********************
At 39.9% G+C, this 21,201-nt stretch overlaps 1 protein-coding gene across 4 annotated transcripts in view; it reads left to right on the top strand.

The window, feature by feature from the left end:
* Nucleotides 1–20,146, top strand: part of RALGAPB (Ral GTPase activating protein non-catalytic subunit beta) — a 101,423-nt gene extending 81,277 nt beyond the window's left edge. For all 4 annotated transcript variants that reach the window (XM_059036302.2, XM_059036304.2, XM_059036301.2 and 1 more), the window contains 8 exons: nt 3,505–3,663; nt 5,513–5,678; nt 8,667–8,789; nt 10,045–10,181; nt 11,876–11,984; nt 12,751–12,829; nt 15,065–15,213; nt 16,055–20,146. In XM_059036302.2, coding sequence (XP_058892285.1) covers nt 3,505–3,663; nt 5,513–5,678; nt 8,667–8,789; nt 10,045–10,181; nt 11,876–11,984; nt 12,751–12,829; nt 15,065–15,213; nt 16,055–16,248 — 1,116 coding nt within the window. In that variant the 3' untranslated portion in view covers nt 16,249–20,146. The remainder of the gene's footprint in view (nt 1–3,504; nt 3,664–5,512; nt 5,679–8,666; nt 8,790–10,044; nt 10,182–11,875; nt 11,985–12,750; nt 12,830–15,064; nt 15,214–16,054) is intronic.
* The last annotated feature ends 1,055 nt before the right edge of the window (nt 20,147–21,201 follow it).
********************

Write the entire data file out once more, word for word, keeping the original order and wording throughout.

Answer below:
At 39.9% G+C, this 21,201-nt stretch overlaps 1 protein-coding gene across 4 annotated transcripts in view; it reads left to right on the top strand.

The window, feature by feature from the left end:
* Nucleotides 1–20,146, top strand: part of RALGAPB (Ral GTPase activating protein non-catalytic subunit beta) — a 101,423-nt gene extending 81,277 nt beyond the window's left edge. For all 4 annotated transcript variants that reach the window (XM_059036302.2, XM_059036304.2, XM_059036301.2 and 1 more), the window contains 8 exons: nt 3,505–3,663; nt 5,513–5,678; nt 8,667–8,789; nt 10,045–10,181; nt 11,876–11,984; nt 12,751–12,829; nt 15,065–15,213; nt 16,055–20,146. In XM_059036302.2, coding sequence (XP_058892285.1) covers nt 3,505–3,663; nt 5,513–5,678; nt 8,667–8,789; nt 10,045–10,181; nt 11,876–11,984; nt 12,751–12,829; nt 15,065–15,213; nt 16,055–16,248 — 1,116 coding nt within the window. In that variant the 3' untranslated portion in view covers nt 16,249–20,146. The remainder of the gene's footprint in view (nt 1–3,504; nt 3,664–5,512; nt 5,679–8,666; nt 8,790–10,044; nt 10,182–11,875; nt 11,985–12,750; nt 12,830–15,064; nt 15,214–16,054) is intronic.
* The last annotated feature ends 1,055 nt before the right edge of the window (nt 20,147–21,201 follow it).